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Regulation 29 CFR 1910 Subpart S documents specific provisions to ensure safe work practices when working with live electrical components. These procedures serve to prevent electric shock and other injuries.
The employer is responsible for keeping a copy of the procedures for working with live electrical systems, along with ensuring the procedures are readily available for review by employees or other authorized personnel. Your procedures should include the following:
For an in-depth look regarding work permits and safety procedures for live electrical work, you can read the full text of OSHA regulation 29 CFR 1910 Subpart S here.
You may have heard the saying, “Behind every sign, there’s a story.” Oftentimes, regulations and safety practices evolve from real incidents that occurred on the job. And though some regulations may seem overbearing, remember there’s no such thing as being too careful.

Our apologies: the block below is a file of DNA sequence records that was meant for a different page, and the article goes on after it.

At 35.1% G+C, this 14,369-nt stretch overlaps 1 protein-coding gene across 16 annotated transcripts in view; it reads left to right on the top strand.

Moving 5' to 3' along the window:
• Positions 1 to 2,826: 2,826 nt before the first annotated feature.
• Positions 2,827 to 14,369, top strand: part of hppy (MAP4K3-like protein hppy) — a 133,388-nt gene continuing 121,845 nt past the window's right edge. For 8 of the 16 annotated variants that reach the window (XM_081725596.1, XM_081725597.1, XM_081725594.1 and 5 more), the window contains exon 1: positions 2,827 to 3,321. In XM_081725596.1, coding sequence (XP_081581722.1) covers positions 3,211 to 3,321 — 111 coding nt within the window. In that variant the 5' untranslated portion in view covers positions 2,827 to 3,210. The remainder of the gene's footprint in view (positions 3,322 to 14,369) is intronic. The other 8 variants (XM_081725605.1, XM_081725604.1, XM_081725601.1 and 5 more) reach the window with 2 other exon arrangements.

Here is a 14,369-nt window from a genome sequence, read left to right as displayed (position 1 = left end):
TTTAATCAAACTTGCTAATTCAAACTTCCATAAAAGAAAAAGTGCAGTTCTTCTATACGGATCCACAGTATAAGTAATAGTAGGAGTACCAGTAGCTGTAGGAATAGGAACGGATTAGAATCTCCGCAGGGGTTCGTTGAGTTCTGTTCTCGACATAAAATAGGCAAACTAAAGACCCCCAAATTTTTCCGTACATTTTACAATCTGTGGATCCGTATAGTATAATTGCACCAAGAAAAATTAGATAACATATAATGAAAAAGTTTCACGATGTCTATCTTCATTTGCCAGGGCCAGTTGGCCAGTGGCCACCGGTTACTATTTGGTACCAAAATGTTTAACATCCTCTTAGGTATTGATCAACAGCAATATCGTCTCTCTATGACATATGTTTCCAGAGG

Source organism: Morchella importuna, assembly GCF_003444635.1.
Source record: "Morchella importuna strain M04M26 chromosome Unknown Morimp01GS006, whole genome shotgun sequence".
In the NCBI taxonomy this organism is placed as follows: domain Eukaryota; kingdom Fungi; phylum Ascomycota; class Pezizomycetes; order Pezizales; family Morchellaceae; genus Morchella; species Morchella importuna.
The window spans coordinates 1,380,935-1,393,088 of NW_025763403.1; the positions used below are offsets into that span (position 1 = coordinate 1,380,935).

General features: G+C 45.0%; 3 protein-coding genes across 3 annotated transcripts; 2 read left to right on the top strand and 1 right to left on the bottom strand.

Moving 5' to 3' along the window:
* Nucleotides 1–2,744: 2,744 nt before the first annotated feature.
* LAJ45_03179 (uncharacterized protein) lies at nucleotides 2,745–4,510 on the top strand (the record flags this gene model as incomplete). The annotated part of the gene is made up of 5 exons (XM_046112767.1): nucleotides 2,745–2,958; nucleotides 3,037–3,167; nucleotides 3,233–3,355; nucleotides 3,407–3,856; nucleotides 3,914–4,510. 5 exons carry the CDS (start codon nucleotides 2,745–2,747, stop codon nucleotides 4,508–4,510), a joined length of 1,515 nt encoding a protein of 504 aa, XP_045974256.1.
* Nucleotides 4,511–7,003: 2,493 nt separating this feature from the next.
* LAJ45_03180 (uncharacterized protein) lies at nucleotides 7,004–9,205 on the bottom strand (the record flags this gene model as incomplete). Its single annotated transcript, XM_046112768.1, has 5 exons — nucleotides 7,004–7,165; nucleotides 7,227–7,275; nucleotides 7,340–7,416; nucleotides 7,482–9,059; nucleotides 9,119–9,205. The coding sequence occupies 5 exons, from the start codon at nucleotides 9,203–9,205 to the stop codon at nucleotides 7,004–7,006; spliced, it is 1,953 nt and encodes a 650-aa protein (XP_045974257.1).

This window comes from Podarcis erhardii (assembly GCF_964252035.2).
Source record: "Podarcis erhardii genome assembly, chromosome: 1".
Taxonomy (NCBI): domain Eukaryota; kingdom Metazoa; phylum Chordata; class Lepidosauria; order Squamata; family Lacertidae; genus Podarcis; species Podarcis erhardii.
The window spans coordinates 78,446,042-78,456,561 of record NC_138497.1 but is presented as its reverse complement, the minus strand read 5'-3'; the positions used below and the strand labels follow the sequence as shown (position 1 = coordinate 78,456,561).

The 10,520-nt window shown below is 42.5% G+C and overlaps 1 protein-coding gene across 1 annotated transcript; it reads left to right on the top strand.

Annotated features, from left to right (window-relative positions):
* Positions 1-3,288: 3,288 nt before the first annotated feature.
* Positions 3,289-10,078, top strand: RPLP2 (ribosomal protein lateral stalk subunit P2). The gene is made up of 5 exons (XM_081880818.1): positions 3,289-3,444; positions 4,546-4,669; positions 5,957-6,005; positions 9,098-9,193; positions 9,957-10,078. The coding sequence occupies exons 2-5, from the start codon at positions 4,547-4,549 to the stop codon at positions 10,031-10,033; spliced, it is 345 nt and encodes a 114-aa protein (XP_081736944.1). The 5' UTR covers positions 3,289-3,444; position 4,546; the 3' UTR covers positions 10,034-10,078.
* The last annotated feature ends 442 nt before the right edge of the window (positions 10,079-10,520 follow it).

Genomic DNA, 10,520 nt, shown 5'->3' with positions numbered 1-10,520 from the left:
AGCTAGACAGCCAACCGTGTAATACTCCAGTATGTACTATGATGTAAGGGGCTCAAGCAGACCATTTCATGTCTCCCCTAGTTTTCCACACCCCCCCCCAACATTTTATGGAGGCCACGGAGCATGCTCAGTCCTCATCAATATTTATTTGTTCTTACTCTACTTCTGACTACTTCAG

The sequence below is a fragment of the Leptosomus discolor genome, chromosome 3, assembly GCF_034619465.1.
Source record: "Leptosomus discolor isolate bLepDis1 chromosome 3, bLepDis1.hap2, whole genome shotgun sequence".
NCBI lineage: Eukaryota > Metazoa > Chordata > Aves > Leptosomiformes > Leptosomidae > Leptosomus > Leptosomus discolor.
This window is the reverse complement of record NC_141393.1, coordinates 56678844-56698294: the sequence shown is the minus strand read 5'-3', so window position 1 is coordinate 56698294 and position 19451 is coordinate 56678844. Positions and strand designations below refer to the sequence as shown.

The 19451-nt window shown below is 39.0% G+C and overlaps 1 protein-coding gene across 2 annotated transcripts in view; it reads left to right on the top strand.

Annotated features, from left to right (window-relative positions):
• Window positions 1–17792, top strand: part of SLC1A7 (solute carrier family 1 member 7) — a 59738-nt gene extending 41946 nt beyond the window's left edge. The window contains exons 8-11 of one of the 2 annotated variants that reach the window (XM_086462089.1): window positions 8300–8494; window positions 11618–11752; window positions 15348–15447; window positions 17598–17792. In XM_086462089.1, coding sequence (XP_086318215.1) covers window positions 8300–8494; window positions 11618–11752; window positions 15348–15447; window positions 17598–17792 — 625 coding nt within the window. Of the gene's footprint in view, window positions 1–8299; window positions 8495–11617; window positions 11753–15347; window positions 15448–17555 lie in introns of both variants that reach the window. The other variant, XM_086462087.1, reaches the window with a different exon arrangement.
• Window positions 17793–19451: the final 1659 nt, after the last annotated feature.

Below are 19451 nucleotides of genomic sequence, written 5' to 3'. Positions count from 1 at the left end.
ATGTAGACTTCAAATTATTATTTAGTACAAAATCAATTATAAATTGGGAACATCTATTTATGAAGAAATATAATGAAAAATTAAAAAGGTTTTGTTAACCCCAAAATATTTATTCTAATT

Understanding when you need a work permit and what those permits should entail is crucial to your company’s entire safety program, and not following regulations could incur costs much greater than a fine. When in doubt, it’s never a waste of time to do a little research.
Whether you plan to improve the way you manage work permits or safety compliance, Permit to Work Software can help your team manage, track, and report on all permits and obligations.
You can find the full Work Permits blog series here:
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